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  • Post published:02/08/2021
  • Post last modified:02/08/2021

When you first get started with Adobe InDesign, the desktop publishing app, one of the first things you’ll want to learn is how to flow text around an image. Using all the various options for flowing (also called wrapping) text around an image in InDesign will take your designs to the next level. 

We’ll walk you through a couple different ways to flow text around an image. First we’ll wrap text around a regular, rectangular image. Then, we’ll dive deeper and show you the steps for making your text flow around the contour of an irregularly shaped graphic.

Table of Contents

    How to Flow Text Around an Image or Graphic

    Of all the ways to flow text around something in InDesign, wrapping text around an object’s bounding box or frame is the easiest. Imagine you have a full page of text, and you want it to flow around a single rectangular image in the middle of the page. 

    1. Using the Rectangular Frame Tool, place the frame on top of the text frame.
    2. Make sure the rectangular frame is selected, and use the Place command (File > Place or Ctrl + D), to place your image in the frame.
    1. Display the Text Wrap palette by selecting Window > Text Wrap or press Alt + Ctrl + W to toggle the palette on. 
    2. With the image frame selected, select the second icon in the top row of the palette, Wrap around bounding box. That will cause the text to flow around the bounding box of your image.
    3. Try dragging the image around to see how that affects the text flow.
    1. In the screencap above, notice how the text is right up against the right side of the image. Let’s give it some room to breathe. The second section of the Text Wrap palette is where you can enter the offset, which is how you control the space between the object and the text wrap. 
    1. If you want the offsets on all sides of your image to be the same, make sure the link icon in the middle of the offset options is selected. Next, try adjusting the offsets, and see how that affects the space between the image and the text flowing around it. 
    1. In the Text Wrap palette, you’ll also see Wrap Options. This is where you can specify which sides the wrap should affect. Options include: Right Side, Left Side, Both Right & Left Sides, Side Towards Spine, Side Away from Spine, and Largest Area. More often than not, you’ll want Both Right & Left Sides. The screencap below shows what our example looks like with an offset of 0.125 inches applied to Both Right & Left Sides.

    Ahh, now the image on the page has some room around it, making the text easier to read than when the text was flush against the image’s bounding box.

    How to Wrap Text Around an Irregularly Shaped Image With a Clipping Path

    If your image is an irregularly shaped cutout, the process for flowing text to follow the edge of the shape is slightly different.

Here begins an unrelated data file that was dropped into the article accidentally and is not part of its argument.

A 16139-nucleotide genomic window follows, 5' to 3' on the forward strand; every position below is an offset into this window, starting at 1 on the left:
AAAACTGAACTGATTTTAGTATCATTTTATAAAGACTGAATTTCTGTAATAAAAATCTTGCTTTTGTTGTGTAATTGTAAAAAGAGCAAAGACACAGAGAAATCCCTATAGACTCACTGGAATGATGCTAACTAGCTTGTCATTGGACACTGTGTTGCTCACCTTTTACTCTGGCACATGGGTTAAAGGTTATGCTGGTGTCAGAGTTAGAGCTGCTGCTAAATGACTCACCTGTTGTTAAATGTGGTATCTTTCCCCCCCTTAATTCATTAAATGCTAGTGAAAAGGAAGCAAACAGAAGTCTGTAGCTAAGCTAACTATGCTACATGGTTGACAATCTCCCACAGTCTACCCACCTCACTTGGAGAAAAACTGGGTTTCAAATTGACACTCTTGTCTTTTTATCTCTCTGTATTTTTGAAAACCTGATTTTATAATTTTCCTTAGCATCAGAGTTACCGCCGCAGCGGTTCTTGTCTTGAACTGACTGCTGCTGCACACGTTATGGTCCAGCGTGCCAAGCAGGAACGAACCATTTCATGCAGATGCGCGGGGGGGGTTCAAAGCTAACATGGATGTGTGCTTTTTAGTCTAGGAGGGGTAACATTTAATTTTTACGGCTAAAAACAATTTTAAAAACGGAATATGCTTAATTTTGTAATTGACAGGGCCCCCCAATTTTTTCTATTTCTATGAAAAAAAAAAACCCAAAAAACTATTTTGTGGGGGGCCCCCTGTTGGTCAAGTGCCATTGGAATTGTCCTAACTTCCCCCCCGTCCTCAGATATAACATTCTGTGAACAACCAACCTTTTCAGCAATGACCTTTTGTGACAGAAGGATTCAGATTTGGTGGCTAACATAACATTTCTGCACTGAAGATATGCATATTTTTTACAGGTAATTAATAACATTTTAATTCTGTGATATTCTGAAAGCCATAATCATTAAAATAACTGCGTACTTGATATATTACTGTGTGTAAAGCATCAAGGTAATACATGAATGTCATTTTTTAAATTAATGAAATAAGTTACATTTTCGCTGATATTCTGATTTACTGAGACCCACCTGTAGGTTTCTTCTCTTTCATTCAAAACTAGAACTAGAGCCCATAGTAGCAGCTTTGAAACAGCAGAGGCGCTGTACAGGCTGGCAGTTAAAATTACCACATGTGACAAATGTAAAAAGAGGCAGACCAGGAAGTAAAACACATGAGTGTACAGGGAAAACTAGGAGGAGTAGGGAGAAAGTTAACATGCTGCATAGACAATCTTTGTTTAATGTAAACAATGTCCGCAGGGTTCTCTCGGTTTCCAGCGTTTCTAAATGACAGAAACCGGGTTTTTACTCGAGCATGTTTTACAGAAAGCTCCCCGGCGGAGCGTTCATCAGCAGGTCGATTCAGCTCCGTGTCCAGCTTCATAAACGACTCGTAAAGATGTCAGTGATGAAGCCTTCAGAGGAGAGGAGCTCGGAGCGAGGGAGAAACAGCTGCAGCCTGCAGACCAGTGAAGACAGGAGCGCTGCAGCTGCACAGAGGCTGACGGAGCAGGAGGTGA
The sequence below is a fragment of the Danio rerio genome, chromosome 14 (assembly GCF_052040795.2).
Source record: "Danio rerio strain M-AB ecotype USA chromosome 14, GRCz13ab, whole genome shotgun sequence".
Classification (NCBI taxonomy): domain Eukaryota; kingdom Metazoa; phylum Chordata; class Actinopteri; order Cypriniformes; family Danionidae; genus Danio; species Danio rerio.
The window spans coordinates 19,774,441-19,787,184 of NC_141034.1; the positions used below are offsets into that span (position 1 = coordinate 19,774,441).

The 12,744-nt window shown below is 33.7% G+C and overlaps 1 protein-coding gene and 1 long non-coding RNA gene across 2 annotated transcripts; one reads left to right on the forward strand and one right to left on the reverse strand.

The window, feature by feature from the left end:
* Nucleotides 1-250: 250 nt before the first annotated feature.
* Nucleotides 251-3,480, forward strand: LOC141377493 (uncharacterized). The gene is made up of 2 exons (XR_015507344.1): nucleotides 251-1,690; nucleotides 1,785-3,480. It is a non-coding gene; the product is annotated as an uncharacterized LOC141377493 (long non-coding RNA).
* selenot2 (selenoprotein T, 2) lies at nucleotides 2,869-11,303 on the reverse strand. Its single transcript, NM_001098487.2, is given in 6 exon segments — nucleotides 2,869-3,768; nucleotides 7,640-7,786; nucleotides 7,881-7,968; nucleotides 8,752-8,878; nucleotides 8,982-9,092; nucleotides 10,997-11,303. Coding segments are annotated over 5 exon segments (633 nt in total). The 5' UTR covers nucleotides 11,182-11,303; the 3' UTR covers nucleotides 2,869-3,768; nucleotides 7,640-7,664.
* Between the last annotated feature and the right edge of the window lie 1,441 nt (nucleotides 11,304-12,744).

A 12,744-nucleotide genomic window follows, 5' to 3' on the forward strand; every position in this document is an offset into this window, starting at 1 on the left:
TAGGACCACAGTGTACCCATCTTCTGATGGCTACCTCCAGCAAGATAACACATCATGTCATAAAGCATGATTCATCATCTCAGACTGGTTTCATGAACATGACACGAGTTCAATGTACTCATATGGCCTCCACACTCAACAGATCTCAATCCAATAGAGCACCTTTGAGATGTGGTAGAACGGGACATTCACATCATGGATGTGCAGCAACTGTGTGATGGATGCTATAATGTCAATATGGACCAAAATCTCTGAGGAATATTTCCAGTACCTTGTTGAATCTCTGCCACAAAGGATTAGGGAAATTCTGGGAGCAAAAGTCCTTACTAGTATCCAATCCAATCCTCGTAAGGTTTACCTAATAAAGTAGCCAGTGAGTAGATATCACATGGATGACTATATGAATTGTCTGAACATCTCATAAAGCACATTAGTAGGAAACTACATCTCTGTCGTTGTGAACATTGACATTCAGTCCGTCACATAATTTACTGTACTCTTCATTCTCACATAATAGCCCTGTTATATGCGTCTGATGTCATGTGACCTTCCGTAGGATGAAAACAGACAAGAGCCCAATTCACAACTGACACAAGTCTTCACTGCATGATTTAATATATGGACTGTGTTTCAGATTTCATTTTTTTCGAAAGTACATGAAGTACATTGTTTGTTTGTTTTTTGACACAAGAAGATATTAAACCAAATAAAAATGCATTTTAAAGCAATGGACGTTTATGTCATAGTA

1. We’ll start the same way as before, placing an image inside a rectangular frame on top of a text frame.
    1. With the image frame selected, select Object > Clipping Path > Options or press Ctrl + Alt + Shift + K. That will launch the Clipping Path dialog box.
    2. In the Type dropdown, select Photoshop Path or Alpha Channel. In our example, we’ll choose Alpha Channel. 
    1. If you want text to appear in empty spaces inside the edges of your image, check the box marked Include Inside Edges
    2. Press OK
    3. Through the steps above, we’ve created a path around the shape of the image. Now let’s wrap the text around that shape. First, display the Text Wrap palette (Window > Text Wrap or Alt + Ctrl + W).
    4. With the image frame selected, select the Wrap around object shape button in the Text Wrap palette.
    1. The text is now flowing around the shape of the object, but it’s still too close to the edges of the object, so let’s adjust the offset.
    1. Make sure the image frame is selected and look at the Text Wrap palette. Note that only one of the offset parameters is available for you to adjust. This is because your image no longer has a right, left, top, or bottom side. It’s an irregular shape. 

    Try adjusting the Top Offset. It will affect the offset on all sides of your image. Below, we’ve used an offset of 0.125 inches. Much better! 

    Tip for Flowing Text Around an Image Spanning Two Columns

    Imagine you’re working with a document that has two columns of text, and you want to wrap text around an image that’s in between the columns. Depending on how the text is justified, you might discover that you need to adjust the offset more on one side of the image than on the other. 

    In the screencap below, the text is set to wrap around the central image, and the offset is the same for all sides of the image. Do you see how the text looks like it’s closer to the right side of the image than the left? 

    To fix this, follow these steps:

    1. Select the image frame and refer to the Text Wrap palette. 
    2. Deselect the offset link button. 
    3. Now you can adjust the right offset parameter. Increase the right offset until it looks the way you want.

    The key lesson here is that when you’re working with columns, you might have to play around with the text wrap offset values to get your document looking good.

    Learn More About Adobe InDesign

    Now you know a couple different ways to flow text around an image in InDesign. While you’re at it, check out our articles on how to link text boxes or use master pages in InDesign.

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